Trial Breaks New Ground in Collaborative Research
Last month a teenage girl from Indiana became the first patient enrolled in an important early-phase NCI clinical trial at the NIH Clinical Center. Diagnosed with an aggressive form of a rare cancer, hereditary medullary thyroid carcinoma (MTC), this young woman will help determine whether the investigational agent vandetanib may be the first effective nonsurgical treatment in young patients with this cancer.
The trial is significant for another reason. It's the first being conducted at the NIH Clinical Center under the joint leadership of an NIH intramural clinical investigator and an extramural scientist. Dr. Frank Balis, from the Pediatric Oncology Branch in NCI's Center for Cancer Research (CCR), is the principal investigator (PI), while Dr. Samuel Wells, from Washington University in St. Louis and one of the world's foremost MTC experts, is the adjunct PI.
Dr. Wells was involved in the discovery of the proto-oncogene, called RET, associated with the hereditary disorder multiple endocrine neoplasia (MEN). Patients with subtypes of MEN are at high risk of developing MTC and other endocrine tumors. Dr. Wells also helped to establish the efficacy of prophylactic thyroidectomy in children with RET mutations associated with these MEN subtypes.
After leading early-phase trials that demonstrated the activity of vandetanib in adults with MTC, Dr. Wells approached NCI about conducting a trial in children. It offered an ideal opportunity to pursue something which NIH Clinical Center Director Dr. John Gallin has strongly advocated: an intramural/extramural scientist-led trial. NCI worked with NIH leaders to make the arrangements allowing Dr. Wells to serve as a PI of a Clinical Center trial.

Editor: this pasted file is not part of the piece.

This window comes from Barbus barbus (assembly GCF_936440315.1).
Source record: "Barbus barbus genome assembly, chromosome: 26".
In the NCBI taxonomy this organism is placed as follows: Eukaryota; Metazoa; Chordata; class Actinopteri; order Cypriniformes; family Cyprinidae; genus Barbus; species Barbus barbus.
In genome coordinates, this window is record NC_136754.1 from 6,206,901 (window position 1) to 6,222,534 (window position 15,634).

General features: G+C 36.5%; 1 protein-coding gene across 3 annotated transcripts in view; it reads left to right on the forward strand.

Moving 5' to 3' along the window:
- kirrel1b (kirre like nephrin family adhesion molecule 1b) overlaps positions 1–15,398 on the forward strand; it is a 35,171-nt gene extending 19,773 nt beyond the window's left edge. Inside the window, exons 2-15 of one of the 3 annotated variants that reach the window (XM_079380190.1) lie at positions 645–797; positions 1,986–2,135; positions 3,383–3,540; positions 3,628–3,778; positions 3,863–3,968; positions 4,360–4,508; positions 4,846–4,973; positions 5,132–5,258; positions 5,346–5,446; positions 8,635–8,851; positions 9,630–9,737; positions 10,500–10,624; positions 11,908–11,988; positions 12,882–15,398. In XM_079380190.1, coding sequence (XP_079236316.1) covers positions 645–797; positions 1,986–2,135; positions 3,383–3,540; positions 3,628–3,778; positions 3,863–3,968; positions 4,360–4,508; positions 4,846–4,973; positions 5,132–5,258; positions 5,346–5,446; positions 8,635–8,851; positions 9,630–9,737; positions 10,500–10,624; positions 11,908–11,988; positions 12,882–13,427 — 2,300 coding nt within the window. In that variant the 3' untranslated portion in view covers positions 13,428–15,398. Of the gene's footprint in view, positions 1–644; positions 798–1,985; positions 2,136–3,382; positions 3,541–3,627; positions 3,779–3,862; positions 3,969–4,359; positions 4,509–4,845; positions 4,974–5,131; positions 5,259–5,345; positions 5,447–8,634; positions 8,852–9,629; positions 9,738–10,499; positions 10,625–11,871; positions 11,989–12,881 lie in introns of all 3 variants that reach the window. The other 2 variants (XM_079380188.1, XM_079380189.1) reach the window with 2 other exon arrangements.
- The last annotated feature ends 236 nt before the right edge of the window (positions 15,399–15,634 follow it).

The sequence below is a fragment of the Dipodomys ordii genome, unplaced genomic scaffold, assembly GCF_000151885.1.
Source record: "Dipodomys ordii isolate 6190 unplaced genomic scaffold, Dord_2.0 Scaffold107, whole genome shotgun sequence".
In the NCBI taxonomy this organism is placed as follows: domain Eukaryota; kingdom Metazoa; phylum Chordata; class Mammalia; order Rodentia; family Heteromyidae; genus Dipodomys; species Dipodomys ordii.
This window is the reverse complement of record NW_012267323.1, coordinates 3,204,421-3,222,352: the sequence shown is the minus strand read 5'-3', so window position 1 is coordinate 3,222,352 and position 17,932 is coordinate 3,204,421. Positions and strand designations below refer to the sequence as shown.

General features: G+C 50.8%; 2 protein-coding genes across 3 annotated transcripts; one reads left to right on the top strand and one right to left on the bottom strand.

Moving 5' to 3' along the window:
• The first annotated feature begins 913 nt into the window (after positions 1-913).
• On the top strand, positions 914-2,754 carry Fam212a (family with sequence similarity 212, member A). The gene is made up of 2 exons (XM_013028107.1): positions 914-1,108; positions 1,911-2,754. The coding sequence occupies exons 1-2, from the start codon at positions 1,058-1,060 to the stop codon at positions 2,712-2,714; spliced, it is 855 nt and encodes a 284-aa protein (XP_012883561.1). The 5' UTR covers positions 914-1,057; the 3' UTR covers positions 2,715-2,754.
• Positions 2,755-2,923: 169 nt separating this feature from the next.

It's gratifying that we were able to make this first-of-its-kind collaboration happen at the NIH Clinical Center, especially because it is with rare cancers that the Clinical Center's value truly shines.
For example, because NIH can recruit patients from around the country and provide them with financial and travel support, trials performed at the Clinical Center are more likely to enroll enough patients with rare diseases to provide the statistical power needed to produce meaningful results and inform clinical care.
Conducting the trial at the Clinical Center also allows investigators from three other NIH institutes with expertise in endocrinopathies and MEN syndromes to participate. In addition to helping to write the trial protocol, these investigators will provide clinical care to trial participants. And many patients in this trial - as well as members of their families, since this is a hereditary syndrome - will likely participate in additional studies, ensuring that we can achieve the most scientific value from and clinical benefit for each patient during their treatment.
The trial's phase I/II design allows it to both determine the safest drug dose that can be given to pediatric patients, and to evaluate its potential efficacy. The trial also will involve biomarker and pharmacokinetic analyses, as well as analyses of tumor samples in the laboratory of Dr. Paul Meltzer from the CCR Genetics Branch to study whether there are genetic mutations associated with resistance to the agent.
Taken as a whole, this trial highlights a new vision of collaboration and partnership. It maximizes the potential of a single trial to provide as much data as possible so that the results can be quickly translated into patient benefit.
Dr. John E. Niederhuber